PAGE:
Spiritual Warfare

Rational discussions on metaphysical and abstract topics.
Kavi
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Re: Spiritual Warfare

Post by Kavi »

I wrote quite long respond solely for soror Polyhymnia but eventually I erased it - I wanted to point out that maybe her (evangelic christianity?) background was influencing her writings about demons and spirits.
I come from the "same world" where children's toys are destroyed in fire because of demonic mana enchanted within, Harry Potter, Pokemon and so on..
These ideas do so biiiig contrast between saved people by blood of Jesus (except lo behold! Devil has paradoxically very powerful ways to lead astray and make believers go disarray and make them sin and lose their redemption) and "the world" run by Devil that it becomes, excuse my pathologization: paranoid-schizoid. Soror Polyhymnia, you have had something similar to this in your mind? This was emphasized a lot but then it's never clear what is "world" and how to interact with it when it's corrupting according to this view?
So sucking the redemptive breast of God but then there is also another breast that brings anxiety and it is not very redemptive one (Using Melanie Klein's definition here) :D
The infant splits both his ego and his object and projects out separately his loving and hating feelings (life and death instincts) into separate parts of the mother (or breast), with the result that the maternal object is divided into a ‘bad’ breast (mother that is felt to be frustrating, persecutory and is hated) and a ‘good’ breast (mother that is loved and felt to be loving and gratifying). Both the ‘good’ and the ‘bad’ objects are then introjected and a cycle of re-projection and re-introjection ensues. Omnipotence and idealisation are important aspects of this activity; bad experiences are omnipotently denied whenever possible and good experiences are idealised and exaggerated as a protection against the fear of the persecuting breast.
https://melanie-klein-trust.org.uk/theo ... -position/

Benemal wrote: Tue Sep 28, 2021 12:23 pm To anyone interested in khsattriya, I recommend Eiji Yoshikawa's book, Musashi. A Japanese Samurai legend, who lived in the 16th century. Aslo Musashi's own The Book Of Five Rings, which is a kind of Samurai dhammapada.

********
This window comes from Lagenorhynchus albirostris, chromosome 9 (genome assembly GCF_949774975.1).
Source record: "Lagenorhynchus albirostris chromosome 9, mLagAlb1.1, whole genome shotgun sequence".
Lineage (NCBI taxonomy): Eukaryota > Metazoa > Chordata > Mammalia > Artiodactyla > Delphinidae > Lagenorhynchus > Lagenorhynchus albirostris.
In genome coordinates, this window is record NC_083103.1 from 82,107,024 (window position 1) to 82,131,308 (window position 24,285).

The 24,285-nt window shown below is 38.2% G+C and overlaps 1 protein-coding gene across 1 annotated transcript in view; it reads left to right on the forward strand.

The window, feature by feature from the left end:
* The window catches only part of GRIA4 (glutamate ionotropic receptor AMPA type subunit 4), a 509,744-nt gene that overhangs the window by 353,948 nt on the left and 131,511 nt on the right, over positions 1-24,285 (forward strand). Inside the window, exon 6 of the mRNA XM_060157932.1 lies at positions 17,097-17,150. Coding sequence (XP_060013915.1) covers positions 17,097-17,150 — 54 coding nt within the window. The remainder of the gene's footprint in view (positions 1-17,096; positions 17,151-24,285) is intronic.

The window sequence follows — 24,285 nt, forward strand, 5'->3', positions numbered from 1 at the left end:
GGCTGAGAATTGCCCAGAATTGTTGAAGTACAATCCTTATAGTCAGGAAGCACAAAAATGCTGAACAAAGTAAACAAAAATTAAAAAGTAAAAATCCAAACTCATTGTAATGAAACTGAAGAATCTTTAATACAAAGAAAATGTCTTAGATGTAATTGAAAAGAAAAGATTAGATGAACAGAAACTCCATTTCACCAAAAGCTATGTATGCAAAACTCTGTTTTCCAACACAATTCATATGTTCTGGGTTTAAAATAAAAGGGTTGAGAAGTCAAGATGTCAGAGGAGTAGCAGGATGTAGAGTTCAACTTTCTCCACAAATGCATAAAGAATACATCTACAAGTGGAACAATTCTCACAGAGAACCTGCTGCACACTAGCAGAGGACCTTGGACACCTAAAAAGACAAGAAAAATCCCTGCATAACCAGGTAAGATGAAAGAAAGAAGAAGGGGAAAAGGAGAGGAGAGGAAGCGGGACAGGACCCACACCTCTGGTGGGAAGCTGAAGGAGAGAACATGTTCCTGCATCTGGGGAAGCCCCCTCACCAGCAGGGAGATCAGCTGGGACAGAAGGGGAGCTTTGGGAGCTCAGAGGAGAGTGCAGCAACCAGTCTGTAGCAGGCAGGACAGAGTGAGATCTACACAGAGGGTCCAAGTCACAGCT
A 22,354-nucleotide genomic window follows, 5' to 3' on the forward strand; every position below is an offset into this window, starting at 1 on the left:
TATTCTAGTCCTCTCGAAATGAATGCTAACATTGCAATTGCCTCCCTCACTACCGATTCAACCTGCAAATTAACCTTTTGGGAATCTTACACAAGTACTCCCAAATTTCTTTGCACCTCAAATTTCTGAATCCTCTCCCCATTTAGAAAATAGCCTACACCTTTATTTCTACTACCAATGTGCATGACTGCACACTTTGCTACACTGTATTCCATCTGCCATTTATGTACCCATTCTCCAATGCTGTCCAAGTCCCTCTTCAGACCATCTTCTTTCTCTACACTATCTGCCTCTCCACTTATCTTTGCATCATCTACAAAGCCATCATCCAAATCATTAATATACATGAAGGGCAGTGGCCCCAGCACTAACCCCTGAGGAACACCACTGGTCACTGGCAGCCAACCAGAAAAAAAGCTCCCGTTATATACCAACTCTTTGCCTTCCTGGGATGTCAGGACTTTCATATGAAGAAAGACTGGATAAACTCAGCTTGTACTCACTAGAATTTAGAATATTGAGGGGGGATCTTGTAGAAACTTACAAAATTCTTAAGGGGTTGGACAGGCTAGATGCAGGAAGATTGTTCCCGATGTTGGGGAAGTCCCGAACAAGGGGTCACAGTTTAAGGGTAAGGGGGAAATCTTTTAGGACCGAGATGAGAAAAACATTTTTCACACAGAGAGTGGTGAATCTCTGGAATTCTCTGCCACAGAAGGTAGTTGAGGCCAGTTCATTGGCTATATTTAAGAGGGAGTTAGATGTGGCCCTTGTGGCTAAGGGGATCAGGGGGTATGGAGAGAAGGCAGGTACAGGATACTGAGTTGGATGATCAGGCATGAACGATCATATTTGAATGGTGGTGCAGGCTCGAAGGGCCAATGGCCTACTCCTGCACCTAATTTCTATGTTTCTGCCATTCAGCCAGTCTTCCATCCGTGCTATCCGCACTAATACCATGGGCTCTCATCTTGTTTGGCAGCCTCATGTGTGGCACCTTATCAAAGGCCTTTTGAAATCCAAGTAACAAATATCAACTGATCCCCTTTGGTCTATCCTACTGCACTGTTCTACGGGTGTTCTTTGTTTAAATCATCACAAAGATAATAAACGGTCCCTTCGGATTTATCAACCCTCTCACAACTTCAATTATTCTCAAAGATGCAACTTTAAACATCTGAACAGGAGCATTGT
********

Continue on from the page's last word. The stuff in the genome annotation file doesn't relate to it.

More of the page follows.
I read extensively Samurai oriented literature before, but I never understood what Musashi meant in his writings.
Later I read (I wish I remembered where exactly) that these writings are coded - we might read about fighting stances and tigers and monkeys and elements but because we are not pupil's of school of Musashi it is really difficult to KNOW what is meant and what is the practice and tradition.
Therefore we are left with interpretation and creativity and one might use this very same book in teaching business and economics.

I'd assume that for Samurai, learning the art is an honor and it's way should be respected. Lots of dojos competed also, so you wouldn't just handout everything written in piece of paper. What master wants is devoted pupils who learn directly from him everything and these manuscripts or writings could be used as an aid to re-memorize and review what has been learned.
Anyway reading them with critical sense is advised.

I have also Shoninki with funny subtitle: "the secret teachings of the ninja".
Supposedly 17th century manuscript about espionage and concealment with some elements of folkloric magic but then there are the aspects that AGAIN I read somewhere stating, that some of the stuff written was for propagandist purposes: Either portraying spies as criminals or with good intentions. Some ideas seem very much like popular culture spy-thrillers but definitely there were spies and eavesdroppers too and whatever one might expect.
Ninjas also became some kind of James Bonds during some period of time in Japanese puppet theater, but I have to stop rambling here because this stuff comes just from back of my head although I wish I had sources to show.

Anyway I might have to look for Eiji Yoshikawa's book if it lays down some background on the theme as well!
Men who are in love I asked about your face and ruby lips.
They pronounced them to be Khizr and living water – this is true.
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Benemal
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Re: Spiritual Warfare

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Another great historical novel, about Muslim "ninjas", Alamut, by Vladimir Bartol. It's about the Hashishiin ( the hashis eaters, where the english language word assassin comes from). Trained in the fortress Alamut, they were feared across the middle east, around a thousand years ago. Not exactly warfare, but assassination.